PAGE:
Beating Up On Barney Frank


barney.jpg One of the GOP’s most reliable fundraising pitches in the run-up to the 2006 mid-term elections was a vision of Democrat Barney Frank as the chair of the House Financial Services Committee. The gay congressman from Massachusetts was supposed to be the devil incarnate for the credit card and banking industry. Now that Frank has actually taken over the committee, though, one group he really seems to have pissed off is a bunch of liberal consumer advocates unhappy with his efforts to address the meltdown of the subprime lending industry.

Frank spoke this morning to lawyers gathered at the National Consumer Law Center’s annual convention. These are the folks who are on the front lines, in Legal Aid offices and elsewhere, trying to help people save their homes and fend off bankruptcy brought on by predatory lending. For 12 years, Republicans in Congress basically ignored them, so you’d think they’d be thrilled with the new chairman, who at least takes their calls. Instead, many of the lawyers are furious with Frank because they think his new mortgage bill threatens to make some matters worse for individual consumers.

Frank is putting the finishing touches on a bill designed to rein in abusive lending, but the consumer lawyers think it’s simply window dressing that won’t solve the problem. They’re primarily concerned that it would even make it harder for consumers to get relief when a lender breaks the proposed new law. That’s because the bill would invalidate many of the state consumer protection acts the lawyers rely on to help clients and hold big finance firms accountable for making predatory lending so profitable. Not only that, but the bill would actually defang some new lending rules coming down the pike from the Federal Reserve and provide aggrieved consumers with fewer remedies than they had before. (Read here for a more thorough discussion of the law’s shortcomings.)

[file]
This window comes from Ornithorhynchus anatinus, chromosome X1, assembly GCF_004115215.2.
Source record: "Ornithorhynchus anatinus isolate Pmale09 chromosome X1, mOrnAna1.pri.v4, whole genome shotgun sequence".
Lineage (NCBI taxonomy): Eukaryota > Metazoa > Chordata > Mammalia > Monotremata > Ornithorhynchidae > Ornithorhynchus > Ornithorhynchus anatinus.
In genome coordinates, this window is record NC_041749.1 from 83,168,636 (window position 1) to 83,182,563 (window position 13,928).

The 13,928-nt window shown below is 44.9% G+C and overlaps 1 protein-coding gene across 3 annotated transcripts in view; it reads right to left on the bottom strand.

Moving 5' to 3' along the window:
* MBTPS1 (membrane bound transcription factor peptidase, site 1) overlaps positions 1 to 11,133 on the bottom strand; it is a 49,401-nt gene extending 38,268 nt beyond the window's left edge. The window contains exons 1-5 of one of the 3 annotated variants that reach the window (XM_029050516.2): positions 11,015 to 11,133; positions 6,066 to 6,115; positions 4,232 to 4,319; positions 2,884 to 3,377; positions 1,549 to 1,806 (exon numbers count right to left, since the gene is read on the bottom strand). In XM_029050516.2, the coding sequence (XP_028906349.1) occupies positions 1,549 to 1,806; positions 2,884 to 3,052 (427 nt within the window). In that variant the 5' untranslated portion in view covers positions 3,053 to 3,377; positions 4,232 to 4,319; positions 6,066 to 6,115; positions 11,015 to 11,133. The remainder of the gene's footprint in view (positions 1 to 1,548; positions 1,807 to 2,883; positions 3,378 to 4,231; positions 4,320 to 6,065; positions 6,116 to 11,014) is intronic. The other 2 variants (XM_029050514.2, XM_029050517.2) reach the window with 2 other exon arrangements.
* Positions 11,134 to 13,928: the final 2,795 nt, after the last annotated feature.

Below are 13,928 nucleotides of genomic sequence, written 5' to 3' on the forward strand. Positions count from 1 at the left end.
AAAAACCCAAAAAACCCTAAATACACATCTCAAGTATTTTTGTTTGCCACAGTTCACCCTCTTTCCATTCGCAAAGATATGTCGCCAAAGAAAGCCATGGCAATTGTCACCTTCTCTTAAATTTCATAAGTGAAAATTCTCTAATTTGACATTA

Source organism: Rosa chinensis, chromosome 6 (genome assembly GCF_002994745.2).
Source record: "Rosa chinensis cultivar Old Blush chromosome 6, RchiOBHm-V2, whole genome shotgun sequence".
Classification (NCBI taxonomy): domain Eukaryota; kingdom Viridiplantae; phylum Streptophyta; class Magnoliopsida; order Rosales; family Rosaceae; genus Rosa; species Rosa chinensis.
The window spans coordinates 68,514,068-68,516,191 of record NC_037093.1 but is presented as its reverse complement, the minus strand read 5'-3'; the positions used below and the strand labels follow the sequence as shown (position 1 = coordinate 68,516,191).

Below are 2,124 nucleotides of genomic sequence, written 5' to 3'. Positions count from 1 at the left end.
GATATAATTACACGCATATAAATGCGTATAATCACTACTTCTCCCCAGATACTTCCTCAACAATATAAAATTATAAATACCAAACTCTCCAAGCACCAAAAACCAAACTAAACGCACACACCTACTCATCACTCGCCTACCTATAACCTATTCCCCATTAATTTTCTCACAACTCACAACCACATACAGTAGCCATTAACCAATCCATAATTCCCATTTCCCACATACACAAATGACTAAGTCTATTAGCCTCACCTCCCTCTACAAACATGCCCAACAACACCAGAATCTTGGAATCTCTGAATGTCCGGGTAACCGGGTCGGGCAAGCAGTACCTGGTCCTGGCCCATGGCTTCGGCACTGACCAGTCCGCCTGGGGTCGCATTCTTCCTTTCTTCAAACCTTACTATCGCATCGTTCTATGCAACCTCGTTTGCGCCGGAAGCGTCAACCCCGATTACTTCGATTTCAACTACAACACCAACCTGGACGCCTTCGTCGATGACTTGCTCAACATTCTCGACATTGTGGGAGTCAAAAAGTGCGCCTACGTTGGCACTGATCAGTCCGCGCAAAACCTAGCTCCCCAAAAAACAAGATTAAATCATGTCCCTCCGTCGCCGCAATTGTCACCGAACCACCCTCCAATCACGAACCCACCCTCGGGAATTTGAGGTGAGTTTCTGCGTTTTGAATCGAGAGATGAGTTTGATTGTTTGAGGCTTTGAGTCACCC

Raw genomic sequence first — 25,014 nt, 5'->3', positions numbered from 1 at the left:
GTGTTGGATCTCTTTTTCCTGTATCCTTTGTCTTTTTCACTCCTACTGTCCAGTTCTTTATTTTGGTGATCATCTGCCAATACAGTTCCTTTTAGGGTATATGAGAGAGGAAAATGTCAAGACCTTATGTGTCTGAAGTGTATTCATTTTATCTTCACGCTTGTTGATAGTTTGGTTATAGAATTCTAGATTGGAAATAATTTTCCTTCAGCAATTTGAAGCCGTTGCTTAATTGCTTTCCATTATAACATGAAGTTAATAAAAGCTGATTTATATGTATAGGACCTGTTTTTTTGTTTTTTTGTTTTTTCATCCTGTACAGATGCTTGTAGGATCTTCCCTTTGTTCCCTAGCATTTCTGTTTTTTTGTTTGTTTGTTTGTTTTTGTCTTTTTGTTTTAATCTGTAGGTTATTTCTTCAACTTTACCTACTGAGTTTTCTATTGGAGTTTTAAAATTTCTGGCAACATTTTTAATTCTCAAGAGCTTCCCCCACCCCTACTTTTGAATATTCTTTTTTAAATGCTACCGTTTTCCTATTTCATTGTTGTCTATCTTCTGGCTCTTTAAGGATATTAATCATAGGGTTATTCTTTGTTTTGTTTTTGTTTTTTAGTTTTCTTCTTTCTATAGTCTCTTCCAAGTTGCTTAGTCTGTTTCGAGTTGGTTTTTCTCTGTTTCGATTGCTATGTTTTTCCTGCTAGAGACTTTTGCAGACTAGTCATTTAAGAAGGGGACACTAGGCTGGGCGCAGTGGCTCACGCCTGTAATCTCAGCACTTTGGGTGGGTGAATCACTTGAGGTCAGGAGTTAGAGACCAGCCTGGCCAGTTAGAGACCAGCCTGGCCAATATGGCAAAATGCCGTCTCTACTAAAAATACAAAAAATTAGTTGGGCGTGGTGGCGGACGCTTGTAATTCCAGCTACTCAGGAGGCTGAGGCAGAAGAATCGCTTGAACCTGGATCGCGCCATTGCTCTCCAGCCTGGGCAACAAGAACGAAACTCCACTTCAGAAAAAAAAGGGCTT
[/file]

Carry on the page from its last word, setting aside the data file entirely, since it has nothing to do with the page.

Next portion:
The lawyers heaped criticism on one of Frank’s staffers, who appeared later in the morning with a counterpart from the Senate to brief the group on consumer issues in the new Congress. While the staffers’ remarks were off the record, they took the licking in stride. Without openly advocating lobbying, they essentially told the lawyers that if they wanted a better bill, they’d better get on the horn and call their respective members of Congress and yell at them about it. “It’s all about the votes,” one said. Afterwards, a prominent California attorney declared ruefully, “We’d be better off if the Republicans had stayed in.”

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